MIAMI, Florida – Details were still being tweaked Wednesday on what will be the tightest water-use restrictions ever imposed in South Florida, but one thing seemed certain: It’s shaping up to be a brown Christmas.
The South Florida Water Management District’s governing board will vote Thursday on an unprecedented round of restrictions that are expected to include a ban on lawn sprinkling more than once a week, reports the Miami Herald.
The emergency order is intended to combat a water shortage district managers have warned could be the deepest and most expensive South Florida has faced. Lake Okeechobee stands at historic lows and forecasters are predicting a dryer-than-normal winter for a region that never fully recovered from the 18-month drought leading up to this summer’s rainy season.
”We’ve basically got what we’ve got in the system, and we’ve got to find a way to stretch it out,” said Jesus Rodriguez, a spokesman for the district, which oversees the water supply from the southern suburbs of Orlando to Key West.
Though the southeastern coast, particularly Miami-Dade County, received normal or above-average rain this summer, the storms didn’t replenish Lake Okeechobee and areas to the north and west. The big lake, sometimes called the liquid heart of South Florida, has been running low for two years, in part because state and federal water managers at the time released hurricane flood waters to reduce risks that the lake’s aging dike might fail.
The lake, which is tapped by surrounding farms and communities and serves as a backup supply for coastal cities, has hovered around five feet below normal and has recorded nearly six straight months of record daily lows. Groundwater levels along the Southwest coast remain two to four feet below normal.
Water managers don’t expect relief until next summer. Scientists predict a dry winter, and last month was the fifth-driest November on record, with just under one-fifth of an inch recorded districtwide.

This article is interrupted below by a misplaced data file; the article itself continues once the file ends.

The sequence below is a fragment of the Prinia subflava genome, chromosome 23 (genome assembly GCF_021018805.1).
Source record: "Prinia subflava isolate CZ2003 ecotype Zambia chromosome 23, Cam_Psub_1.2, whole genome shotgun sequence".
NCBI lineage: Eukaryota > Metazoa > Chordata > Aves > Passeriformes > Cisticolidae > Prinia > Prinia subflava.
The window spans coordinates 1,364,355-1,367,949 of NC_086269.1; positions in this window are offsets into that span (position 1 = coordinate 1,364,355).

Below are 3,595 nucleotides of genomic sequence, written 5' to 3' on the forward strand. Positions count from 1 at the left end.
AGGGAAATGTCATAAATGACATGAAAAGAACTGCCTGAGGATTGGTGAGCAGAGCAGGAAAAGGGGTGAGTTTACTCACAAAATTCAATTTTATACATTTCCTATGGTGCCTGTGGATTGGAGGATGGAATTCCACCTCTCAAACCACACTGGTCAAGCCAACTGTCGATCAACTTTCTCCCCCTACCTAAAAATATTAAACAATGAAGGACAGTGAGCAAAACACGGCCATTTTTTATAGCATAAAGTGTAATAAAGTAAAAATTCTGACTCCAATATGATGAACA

While some communities have previously limited watering to once a week, including the city of West Palm Beach, water managers have never before ordered such a severe restriction on the entire region. Irrigation systems consume about half of all household water.
Most of the urban Southeast coast, including Miami-Dade, Broward and Monroe counties, were placed on twice-weekly watering schedules during the summer.
Rodriguez said managers are still tinkering with some specifics. Unlike in the past, for instance, when watering was allowed only in the morning to reduce evaporation losses, they may allow homeowners to water either in the morning or evening because utilities are worried about a dangerous drop in water pressure.
”It can create a real problem to deliver that amount of water all at once,” Rodriguez said.
While the cuts would likely take place immediately, water managers are pondering a one-month grace period to educate the public before starting to write tickets for violations.
Farms and nurseries, which were ordered to cut use nearly by half earlier this year, face continued restrictions as well, but water managers say they are trying to ease economic loses. The industry claimed hundreds of millions of dollars in lost crops and sales during the drought and warned of catastrophic losses in the coming year if cutbacks continue.
One new proposal, for instance, would extend exemptions for new plantings so that homeowners or businesses could water almost daily, under restricted hours, for up to 60 days. That’s to accommodate nursery owners’ concerns that the water-use cuts would destroy their sales, Rodriguez said.
”The goal is to achieve our intended cutback targets with as little impact as possible on utilities, farms and businesses,” he said.